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German M83 Ordnance (Reichs) Revolvers - Saxon Unit Marked

German M83 Ordnance (Reichs) Revolvers - Saxon Unit Marked

  • Product Code: FHG-1831
  • Availability: Out Of Stock
  • $1.00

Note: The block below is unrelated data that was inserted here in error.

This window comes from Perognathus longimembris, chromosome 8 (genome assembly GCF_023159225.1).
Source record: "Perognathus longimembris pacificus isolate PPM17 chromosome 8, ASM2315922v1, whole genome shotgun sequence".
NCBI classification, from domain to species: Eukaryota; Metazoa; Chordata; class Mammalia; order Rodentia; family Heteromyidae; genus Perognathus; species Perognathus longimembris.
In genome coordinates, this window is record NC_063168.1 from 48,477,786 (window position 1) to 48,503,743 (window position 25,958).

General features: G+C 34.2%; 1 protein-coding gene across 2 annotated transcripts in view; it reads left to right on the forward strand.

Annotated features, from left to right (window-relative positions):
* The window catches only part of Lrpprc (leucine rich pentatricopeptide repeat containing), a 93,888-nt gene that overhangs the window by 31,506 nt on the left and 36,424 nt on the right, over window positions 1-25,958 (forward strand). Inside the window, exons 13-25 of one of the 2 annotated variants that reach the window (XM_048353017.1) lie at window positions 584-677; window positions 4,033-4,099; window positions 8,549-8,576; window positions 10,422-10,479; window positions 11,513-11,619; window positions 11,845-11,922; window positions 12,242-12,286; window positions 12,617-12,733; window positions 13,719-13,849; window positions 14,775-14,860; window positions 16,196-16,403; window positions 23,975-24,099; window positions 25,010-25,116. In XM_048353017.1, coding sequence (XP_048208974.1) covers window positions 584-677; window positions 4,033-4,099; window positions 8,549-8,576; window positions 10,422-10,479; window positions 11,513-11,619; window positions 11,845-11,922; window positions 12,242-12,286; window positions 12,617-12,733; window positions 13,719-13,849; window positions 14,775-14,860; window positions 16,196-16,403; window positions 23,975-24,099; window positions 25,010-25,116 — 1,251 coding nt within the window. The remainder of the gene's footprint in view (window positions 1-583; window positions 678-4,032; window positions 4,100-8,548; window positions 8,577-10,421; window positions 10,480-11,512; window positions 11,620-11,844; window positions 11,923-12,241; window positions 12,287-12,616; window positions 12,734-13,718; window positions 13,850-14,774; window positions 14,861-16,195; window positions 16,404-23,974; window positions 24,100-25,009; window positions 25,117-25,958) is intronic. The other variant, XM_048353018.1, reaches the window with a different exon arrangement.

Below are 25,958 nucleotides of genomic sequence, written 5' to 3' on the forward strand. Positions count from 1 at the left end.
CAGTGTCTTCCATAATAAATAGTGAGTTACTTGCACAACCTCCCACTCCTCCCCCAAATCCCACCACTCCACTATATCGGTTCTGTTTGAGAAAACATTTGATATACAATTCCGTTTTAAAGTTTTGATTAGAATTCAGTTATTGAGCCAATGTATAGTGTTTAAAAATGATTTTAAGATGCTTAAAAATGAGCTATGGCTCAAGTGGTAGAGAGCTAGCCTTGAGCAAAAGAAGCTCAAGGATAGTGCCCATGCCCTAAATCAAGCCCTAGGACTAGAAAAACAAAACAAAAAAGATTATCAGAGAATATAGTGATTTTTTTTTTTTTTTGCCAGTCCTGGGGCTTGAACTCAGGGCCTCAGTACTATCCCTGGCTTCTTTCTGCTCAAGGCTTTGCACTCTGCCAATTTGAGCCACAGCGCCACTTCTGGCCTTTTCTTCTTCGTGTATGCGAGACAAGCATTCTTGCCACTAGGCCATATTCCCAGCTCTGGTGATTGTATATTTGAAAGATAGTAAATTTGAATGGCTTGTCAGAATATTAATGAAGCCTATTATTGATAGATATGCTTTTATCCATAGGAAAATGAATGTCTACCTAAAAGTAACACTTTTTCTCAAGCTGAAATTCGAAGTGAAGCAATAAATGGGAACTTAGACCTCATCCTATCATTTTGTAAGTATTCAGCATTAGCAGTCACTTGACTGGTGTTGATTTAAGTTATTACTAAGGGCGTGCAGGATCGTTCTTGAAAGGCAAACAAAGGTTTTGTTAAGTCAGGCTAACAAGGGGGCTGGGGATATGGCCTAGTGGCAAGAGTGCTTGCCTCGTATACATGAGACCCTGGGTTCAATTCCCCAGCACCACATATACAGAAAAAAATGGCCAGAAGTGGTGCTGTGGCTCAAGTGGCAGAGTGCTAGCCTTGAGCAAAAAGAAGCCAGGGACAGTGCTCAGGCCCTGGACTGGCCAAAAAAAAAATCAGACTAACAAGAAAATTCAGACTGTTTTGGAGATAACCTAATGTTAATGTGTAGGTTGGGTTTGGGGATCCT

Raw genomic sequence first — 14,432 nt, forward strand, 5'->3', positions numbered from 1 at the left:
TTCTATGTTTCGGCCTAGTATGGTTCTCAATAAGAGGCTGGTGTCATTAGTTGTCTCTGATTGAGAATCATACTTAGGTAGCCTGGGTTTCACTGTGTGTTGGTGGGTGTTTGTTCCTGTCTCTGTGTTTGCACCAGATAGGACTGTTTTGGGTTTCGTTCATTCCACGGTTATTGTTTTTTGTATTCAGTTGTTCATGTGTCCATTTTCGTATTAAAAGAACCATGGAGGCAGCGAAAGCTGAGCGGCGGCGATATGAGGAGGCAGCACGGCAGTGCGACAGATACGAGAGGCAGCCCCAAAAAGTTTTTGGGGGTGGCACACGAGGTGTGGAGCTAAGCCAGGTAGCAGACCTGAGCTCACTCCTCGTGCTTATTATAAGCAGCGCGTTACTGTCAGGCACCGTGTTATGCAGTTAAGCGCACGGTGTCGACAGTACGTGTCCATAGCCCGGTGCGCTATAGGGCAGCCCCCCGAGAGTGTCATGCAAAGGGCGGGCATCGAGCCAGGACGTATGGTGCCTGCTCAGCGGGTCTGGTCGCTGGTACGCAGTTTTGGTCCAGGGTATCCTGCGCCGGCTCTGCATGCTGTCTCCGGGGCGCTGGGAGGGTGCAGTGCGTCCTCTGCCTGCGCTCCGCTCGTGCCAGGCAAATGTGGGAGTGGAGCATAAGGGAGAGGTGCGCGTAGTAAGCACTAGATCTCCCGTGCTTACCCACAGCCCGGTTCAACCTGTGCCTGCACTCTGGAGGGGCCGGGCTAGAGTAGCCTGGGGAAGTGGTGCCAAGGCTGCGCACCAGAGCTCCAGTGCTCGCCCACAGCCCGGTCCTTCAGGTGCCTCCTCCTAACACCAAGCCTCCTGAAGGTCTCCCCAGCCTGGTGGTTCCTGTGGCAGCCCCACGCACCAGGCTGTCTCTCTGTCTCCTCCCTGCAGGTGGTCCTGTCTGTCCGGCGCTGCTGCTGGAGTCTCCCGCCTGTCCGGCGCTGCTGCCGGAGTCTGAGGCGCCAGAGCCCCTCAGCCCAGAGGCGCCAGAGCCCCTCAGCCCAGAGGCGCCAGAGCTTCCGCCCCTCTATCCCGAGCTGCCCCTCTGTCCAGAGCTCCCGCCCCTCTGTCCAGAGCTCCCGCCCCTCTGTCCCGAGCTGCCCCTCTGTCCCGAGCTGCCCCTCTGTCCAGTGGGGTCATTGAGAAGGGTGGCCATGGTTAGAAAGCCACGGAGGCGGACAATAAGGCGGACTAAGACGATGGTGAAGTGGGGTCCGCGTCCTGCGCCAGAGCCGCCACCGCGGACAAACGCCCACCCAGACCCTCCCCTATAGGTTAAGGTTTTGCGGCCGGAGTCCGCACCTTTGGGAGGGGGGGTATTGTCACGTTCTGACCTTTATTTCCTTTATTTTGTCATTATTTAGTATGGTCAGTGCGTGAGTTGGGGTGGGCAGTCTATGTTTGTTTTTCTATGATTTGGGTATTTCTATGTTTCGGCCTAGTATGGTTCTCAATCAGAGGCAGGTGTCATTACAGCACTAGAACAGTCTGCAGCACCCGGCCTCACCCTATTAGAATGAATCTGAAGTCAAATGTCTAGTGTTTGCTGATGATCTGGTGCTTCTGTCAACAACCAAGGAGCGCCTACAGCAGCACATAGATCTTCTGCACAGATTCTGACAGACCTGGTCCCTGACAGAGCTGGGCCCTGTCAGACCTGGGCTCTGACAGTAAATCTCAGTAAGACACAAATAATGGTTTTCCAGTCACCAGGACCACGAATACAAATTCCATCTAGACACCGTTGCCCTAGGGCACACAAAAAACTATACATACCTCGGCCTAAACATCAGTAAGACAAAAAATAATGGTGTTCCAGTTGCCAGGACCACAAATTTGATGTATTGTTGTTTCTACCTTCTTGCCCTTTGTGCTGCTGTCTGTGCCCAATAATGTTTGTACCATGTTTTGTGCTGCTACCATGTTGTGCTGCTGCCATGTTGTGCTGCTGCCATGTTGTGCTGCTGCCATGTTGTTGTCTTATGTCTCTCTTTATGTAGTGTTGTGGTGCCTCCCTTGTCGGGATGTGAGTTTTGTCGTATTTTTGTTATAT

This is a VERY GOOD+ to NEAR FINE condition example of a fairly scarce Suhl Consortium produced German M83 Ordnance Revolver, better known as the M-1883 Reichsrevolver. It is interesting that until the adoption of the M-1879 Reichsrevolver (the direct ancestor to the M-1883), the standard military handgun used by the Prussian and other German kingdoms was a single shot, percussion muzzleloader! Even though the Prussian military had been using incredibly advanced bolt action Dreyse needle rifles since their introduction in 1841, they felt little need to improve the arms of their cavalry, instead relying upon the lance and saber as their primary weapons, rather than the repeating cartridge handguns that had become a standard weapon for most western cavalry regiments by the early 1870s. With the exception of some Colt M-1851 “Navy” percussion revolvers purchased by the Kriegsmarine (German Navy), the late 1870s found the state of Germanic military handguns firmly entrenched in the 1840s! The M-1879 Reichsrevolver was developed as the standard military handgun for use by the militaries of the four German kingdoms: Prussia, Bavaria, Saxony and Württemberg. It was 6-shot, single action revolver with a 7 1/8” round barrel with a small octagonal section at the frame juncture, and a reinforcing ring at the muzzle (often referred to as a “cannon” barrel), with a rust browned finish. The revolver incorporated a safety lever on the left side of the frame and had a lanyard ring in the butt cap. The revolver was chambered for a 10.6x25R centerfire cartridge. The cartridge was loaded with a 262-grain lead bullet of about .44 caliber, propelled by a black powder charge with a muzzle velocity of 700 fps and 288 ft./lbs. of muzzle energy. The 10.6x25R is often compared to the S&W .44 Russian cartridge, which is nearly identical in size and power, and was initially produced by Ludwig Loewe & Company (the predecessor of DWM). The M-1879 was produced by three primary manufacturers. These were Gebr’der Mauser & Cie, who supplied the kingdoms of Bavaria and Württemberg, Franz V. Dreyse who supplied the kingdoms of Prussia and Bavaria, and the Suhl consortium of arms makers consisting of Spangenberg & Sauer, V.C Schilling & Cie and C.G. Haenel & Cie, who supplied Prussia, Bavaria and Saxony. The revolver remained in production from its adoption in 1879 through 1883, with a total of 84,931 being produced. In 1883 a more refined variant of the revolver was adopted as the M-1883 Reichsrevolver. The new gun retained the same basic design, with a single action mechanism and still chambered for the 10.6mm x 25R cartridge. The most obvious change was the shortening of the barrel to 4 ““ and the elimination of the cannon swell at the muzzle. The grip frame was also redesigned, making it somewhat more rounded and increasing the grip angle relationship to the muzzle, and eliminating the buttcap on the bottom of the grip. Interestingly, the most deficient portion of the M79 design, the lack of an extraction or ejection system, was not addressed in the M83. Most M83 revolvers were blued rather than browned, and in the case of commercially produced guns for the private purchase of officers, the finish can sometimes be very impressive, rivaling that of Colt revolvers of the same period. A total of 132,656 M83 Ordnance Revolver were produced between 1883 and 1896. The large majority of the guns were manufactured by the Royal Prussian Armory at Erfurt, where some 95,000 of the guns (about 72%) of the guns were produced over 13-year period. Of those revolvers, the majority (92,500) were destined for issue to the Prussian military and the remaining 2,500 were issued to the state of Württemberg. Three contractors also produced the guns, the Suhl Consortium (V.C. Schilling and C.G. Haenel of Suhl), Waffenfabrik von Dreyse of SŒMMERDA and Gebr’der Mauser & Company of Oberndorf. The Suhl Consortium manufactured 22,296 (about 17%), Dreyse manufactured 13,860 (about 10%) and Mauser manufactured 1,500 (about 1%) of the M83 Ordnance revolvers produced. Of the guns produced by the Suhl consortium, 10,000 were delivered to the state of Prussia, 7,296 were delivered to the state of Bavaria and 5,000 were delivered to the state of Saxony. The Dreyse guns were delivered to the state of Prussia (13,000) and Bavaria (860) and the Mauser guns were all delivered to the state of Württemberg. These large and well-made revolvers remained the primary issue handgun to German state military forces (along with the earlier M79 Ordnance Revolver) until 1908, when they were superseded by the Parabellum-Pistole 1908, better known simply as “The Luger”. Even though the Luger replaced the M79 and M83 revolvers, these guns remained in use through the World War I era, mostly with second line and reserve troops. Unit marked revolvers are encountered from time to time, allowing the identification of the unit to which the gun was issued. Although considered obsolete by World War II, some M79 and M83 Reichsrevolvers are reported to have seen use by the French resistance during Nazi occupation. The Germans even pulled some Reichsrevolvers out of mothballs at the end of World War II, during the fight for Berlin. This revolver bears a First World War unit marking. The backstrap is marked 1. F.M. 78. 60., which means 1 Munitionskolonne, Staffelstab 78 Waffe Nr. 60 or 1st Field (Heavy) Munitions Column, 78 Division Train Command, weapons #60. In other words the revolver was issued to the 1st field artillery ammunition column, 78th train (sort of like a company within a regiment), gun number 60. The proof marks of a (CROWN) / AR (entwined) indicate Saxony military use, and since the gun was made by the SUHL consortium, we know it is one of only 5,000 manufactured for the use of the Saxon military.